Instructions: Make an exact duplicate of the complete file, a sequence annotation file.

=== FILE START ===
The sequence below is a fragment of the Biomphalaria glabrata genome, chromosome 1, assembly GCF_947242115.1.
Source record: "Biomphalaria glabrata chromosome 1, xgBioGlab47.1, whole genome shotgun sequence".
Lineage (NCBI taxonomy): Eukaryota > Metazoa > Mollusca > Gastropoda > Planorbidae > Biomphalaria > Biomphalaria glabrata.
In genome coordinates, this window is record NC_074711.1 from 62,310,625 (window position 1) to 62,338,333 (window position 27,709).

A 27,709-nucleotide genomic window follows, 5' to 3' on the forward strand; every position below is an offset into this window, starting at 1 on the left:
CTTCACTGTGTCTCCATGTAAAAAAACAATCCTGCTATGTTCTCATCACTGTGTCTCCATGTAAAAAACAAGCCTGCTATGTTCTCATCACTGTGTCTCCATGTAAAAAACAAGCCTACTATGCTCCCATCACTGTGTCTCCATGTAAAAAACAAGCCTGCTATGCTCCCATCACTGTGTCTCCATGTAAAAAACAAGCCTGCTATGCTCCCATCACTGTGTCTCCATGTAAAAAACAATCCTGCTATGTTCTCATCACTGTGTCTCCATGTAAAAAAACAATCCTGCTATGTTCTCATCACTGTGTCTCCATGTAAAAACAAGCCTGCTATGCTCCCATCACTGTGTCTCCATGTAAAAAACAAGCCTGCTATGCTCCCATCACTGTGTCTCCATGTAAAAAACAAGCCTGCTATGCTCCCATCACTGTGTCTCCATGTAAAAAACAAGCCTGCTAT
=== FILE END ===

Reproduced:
The sequence below is a fragment of the Biomphalaria glabrata genome, chromosome 1, assembly GCF_947242115.1.
Source record: "Biomphalaria glabrata chromosome 1, xgBioGlab47.1, whole genome shotgun sequence".
Lineage (NCBI taxonomy): Eukaryota > Metazoa > Mollusca > Gastropoda > Planorbidae > Biomphalaria > Biomphalaria glabrata.
In genome coordinates, this window is record NC_074711.1 from 62,310,625 (window position 1) to 62,338,333 (window position 27,709).

A 27,709-nucleotide genomic window follows, 5' to 3' on the forward strand; every position below is an offset into this window, starting at 1 on the left:
CTTCACTGTGTCTCCATGTAAAAAAACAATCCTGCTATGTTCTCATCACTGTGTCTCCATGTAAAAAACAAGCCTGCTATGTTCTCATCACTGTGTCTCCATGTAAAAAACAAGCCTACTATGCTCCCATCACTGTGTCTCCATGTAAAAAACAAGCCTGCTATGCTCCCATCACTGTGTCTCCATGTAAAAAACAAGCCTGCTATGCTCCCATCACTGTGTCTCCATGTAAAAAACAATCCTGCTATGTTCTCATCACTGTGTCTCCATGTAAAAAAACAATCCTGCTATGTTCTCATCACTGTGTCTCCATGTAAAAACAAGCCTGCTATGCTCCCATCACTGTGTCTCCATGTAAAAAACAAGCCTGCTATGCTCCCATCACTGTGTCTCCATGTAAAAAACAAGCCTGCTATGCTCCCATCACTGTGTCTCCATGTAAAAAACAAGCCTGCTAT